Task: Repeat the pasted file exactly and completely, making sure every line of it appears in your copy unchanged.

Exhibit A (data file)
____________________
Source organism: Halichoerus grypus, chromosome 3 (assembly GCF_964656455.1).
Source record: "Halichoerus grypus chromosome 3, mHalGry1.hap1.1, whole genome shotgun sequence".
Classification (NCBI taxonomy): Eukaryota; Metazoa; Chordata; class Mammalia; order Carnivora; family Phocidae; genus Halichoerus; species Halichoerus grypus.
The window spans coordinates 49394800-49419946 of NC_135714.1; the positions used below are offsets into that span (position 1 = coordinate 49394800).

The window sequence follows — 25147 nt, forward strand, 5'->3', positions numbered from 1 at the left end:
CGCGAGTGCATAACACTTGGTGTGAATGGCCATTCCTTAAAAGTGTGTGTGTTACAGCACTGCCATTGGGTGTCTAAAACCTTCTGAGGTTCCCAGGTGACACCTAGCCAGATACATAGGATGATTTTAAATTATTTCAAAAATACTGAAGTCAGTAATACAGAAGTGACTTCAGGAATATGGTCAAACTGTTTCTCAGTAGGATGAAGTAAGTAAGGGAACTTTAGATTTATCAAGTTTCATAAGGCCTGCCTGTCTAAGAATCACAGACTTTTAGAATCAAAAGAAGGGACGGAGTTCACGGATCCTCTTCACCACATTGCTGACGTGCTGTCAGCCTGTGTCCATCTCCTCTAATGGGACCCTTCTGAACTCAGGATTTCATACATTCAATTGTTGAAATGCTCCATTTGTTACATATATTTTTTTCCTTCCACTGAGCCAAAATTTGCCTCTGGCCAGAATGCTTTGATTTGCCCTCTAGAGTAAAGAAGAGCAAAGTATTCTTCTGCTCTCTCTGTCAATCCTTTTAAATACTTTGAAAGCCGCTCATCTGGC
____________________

Source organism: Halichoerus grypus, chromosome 3 (assembly GCF_964656455.1).
Source record: "Halichoerus grypus chromosome 3, mHalGry1.hap1.1, whole genome shotgun sequence".
Classification (NCBI taxonomy): Eukaryota; Metazoa; Chordata; class Mammalia; order Carnivora; family Phocidae; genus Halichoerus; species Halichoerus grypus.
The window spans coordinates 49394800-49419946 of NC_135714.1; the positions used below are offsets into that span (position 1 = coordinate 49394800).

The window sequence follows — 25147 nt, forward strand, 5'->3', positions numbered from 1 at the left end:
CGCGAGTGCATAACACTTGGTGTGAATGGCCATTCCTTAAAAGTGTGTGTGTTACAGCACTGCCATTGGGTGTCTAAAACCTTCTGAGGTTCCCAGGTGACACCTAGCCAGATACATAGGATGATTTTAAATTATTTCAAAAATACTGAAGTCAGTAATACAGAAGTGACTTCAGGAATATGGTCAAACTGTTTCTCAGTAGGATGAAGTAAGTAAGGGAACTTTAGATTTATCAAGTTTCATAAGGCCTGCCTGTCTAAGAATCACAGACTTTTAGAATCAAAAGAAGGGACGGAGTTCACGGATCCTCTTCACCACATTGCTGACGTGCTGTCAGCCTGTGTCCATCTCCTCTAATGGGACCCTTCTGAACTCAGGATTTCATACATTCAATTGTTGAAATGCTCCATTTGTTACATATATTTTTTTCCTTCCACTGAGCCAAAATTTGCCTCTGGCCAGAATGCTTTGATTTGCCCTCTAGAGTAAAGAAGAGCAAAGTATTCTTCTGCTCTCTCTGTCAATCCTTTTAAATACTTTGAAAGCCGCTCATCTGGC